Jane Fonda reflects on life in worrying admission: ‘I don’t have much of a future left’

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Veteran actress Jane Fonda, 82, has spoken out about her political activism in the wake of the 2020 US Presidential Election and how concerned she is for the future of young people. Admitting she and other older people “don’t have much of a future left”, she sympathises with the younger generation and understands why some are “angry” with their elder’s choices.

I don’t have much of a future left, older people don’t have much of a future

Jane Fonda

The US Elections have once again been a rollercoaster of emotions as the world eagerly awaited the results.

It has been predicted by popular vote that Democrat leader Joe Biden will become the 46th president of the US, with Kamala Harris taking centre stage as the first black female vice-president alongside him.

As millions celebrated Donald Trump’s loss, the current president is yet to concede, claiming “voter fraud” was present.

In a recent interview, Jane noted how “important” it is for people to use their votes for the greater good.

“The importance of voting is to get candidates in office who are brave enough to stand up and do what’s right,” she said.

“The damage done to our democracy institutionally is beyond words.”

Ever since the 1960s, Jane has emerged herself in numerous political activism, such as opposing the Vietnam war, feminist organisations and environmentalism.

Explaining what motivates her to be an activist and how her choices affect those of her younger family members, she referenced the human race’s future in a world rocked by the threat of global warming.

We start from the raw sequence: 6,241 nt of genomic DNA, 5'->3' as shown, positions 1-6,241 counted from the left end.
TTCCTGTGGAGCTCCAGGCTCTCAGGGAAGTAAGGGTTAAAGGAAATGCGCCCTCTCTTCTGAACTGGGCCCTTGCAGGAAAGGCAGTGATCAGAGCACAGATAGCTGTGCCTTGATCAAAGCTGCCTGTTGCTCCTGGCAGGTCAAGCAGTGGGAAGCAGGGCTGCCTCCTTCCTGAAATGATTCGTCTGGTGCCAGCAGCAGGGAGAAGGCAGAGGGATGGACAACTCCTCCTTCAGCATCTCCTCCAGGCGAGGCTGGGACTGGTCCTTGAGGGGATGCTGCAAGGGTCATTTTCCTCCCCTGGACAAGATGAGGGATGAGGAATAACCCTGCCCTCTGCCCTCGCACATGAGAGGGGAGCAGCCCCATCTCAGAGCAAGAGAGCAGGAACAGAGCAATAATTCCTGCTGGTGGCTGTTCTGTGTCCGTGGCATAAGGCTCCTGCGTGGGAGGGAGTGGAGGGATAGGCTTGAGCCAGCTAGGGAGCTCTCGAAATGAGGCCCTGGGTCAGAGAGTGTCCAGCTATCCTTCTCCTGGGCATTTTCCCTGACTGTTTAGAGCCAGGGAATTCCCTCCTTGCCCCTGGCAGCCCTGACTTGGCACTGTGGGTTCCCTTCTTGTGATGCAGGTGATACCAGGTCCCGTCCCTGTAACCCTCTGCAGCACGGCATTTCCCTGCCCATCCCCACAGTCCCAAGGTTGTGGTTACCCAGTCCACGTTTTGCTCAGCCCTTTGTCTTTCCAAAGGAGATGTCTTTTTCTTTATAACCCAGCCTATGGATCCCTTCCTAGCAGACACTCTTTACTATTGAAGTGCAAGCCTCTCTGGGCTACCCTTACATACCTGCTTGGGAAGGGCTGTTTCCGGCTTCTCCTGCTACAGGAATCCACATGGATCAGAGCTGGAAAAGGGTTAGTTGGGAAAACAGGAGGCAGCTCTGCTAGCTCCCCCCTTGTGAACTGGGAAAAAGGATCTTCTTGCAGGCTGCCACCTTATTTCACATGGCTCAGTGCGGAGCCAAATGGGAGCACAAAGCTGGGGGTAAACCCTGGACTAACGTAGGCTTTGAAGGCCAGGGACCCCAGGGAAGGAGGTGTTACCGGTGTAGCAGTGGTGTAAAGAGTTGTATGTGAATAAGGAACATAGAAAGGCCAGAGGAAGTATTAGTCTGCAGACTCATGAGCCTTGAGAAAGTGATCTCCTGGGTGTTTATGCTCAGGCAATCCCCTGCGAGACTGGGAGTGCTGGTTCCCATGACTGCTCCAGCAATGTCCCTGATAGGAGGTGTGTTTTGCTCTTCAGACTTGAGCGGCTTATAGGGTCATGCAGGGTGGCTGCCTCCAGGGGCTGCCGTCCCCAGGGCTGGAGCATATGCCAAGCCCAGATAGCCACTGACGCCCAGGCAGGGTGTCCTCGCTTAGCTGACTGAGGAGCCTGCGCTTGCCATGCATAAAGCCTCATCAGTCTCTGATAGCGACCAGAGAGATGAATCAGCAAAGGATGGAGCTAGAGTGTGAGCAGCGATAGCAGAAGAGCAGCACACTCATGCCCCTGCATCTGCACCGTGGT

“Whether there is a future that is worth living in is at stake and if that’s not a motivation, I don’t know what is,” she said.

“I want to be able to get to the end of my life and feel that I have done my best.

“My concern is, is there going to be a future? I have kids and grandkids and I think, when they grow up are they going to be engaged?

“Are they going to be able to breathe? Will the children have a future to be politically active in? That’s all that matters.”

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She continued to tell Harpers Bazaar: “I don’t have much of a future left, older people don’t have much of a future.

“Kids have their whole lives in front of them – and they see what we’ve done to their futures and they’re righteously angry.”

Speaking of her own angst, the 82-year-old admitted: “So many people that have power to do something, but won’t admit the cause of the climate crisis which is fossil fuels.

“What makes me furious is so many people talk about windmills and turbines, but they don’t talk about fossil fuels because it’s controversial.”

She added: “Grow some balls, the future is at stake.”

Jane pointed out that her main focus at the moment is the climate as “it effects everything else”.

“I’ve been involved in a lot of issues in the past. I’m a woman so I care about women’s issues, but right now and until I die the issue will be the climate because it effects everything else,” she said.

“When someone famous takes a stand, people notice, celebrities are repeaters.”

Jane added: “We don’t originate the voice; we pick up the voice and make sure it reaches a wide audience.”

Jane’s full interview is available to read in Harpers Bazaar now.

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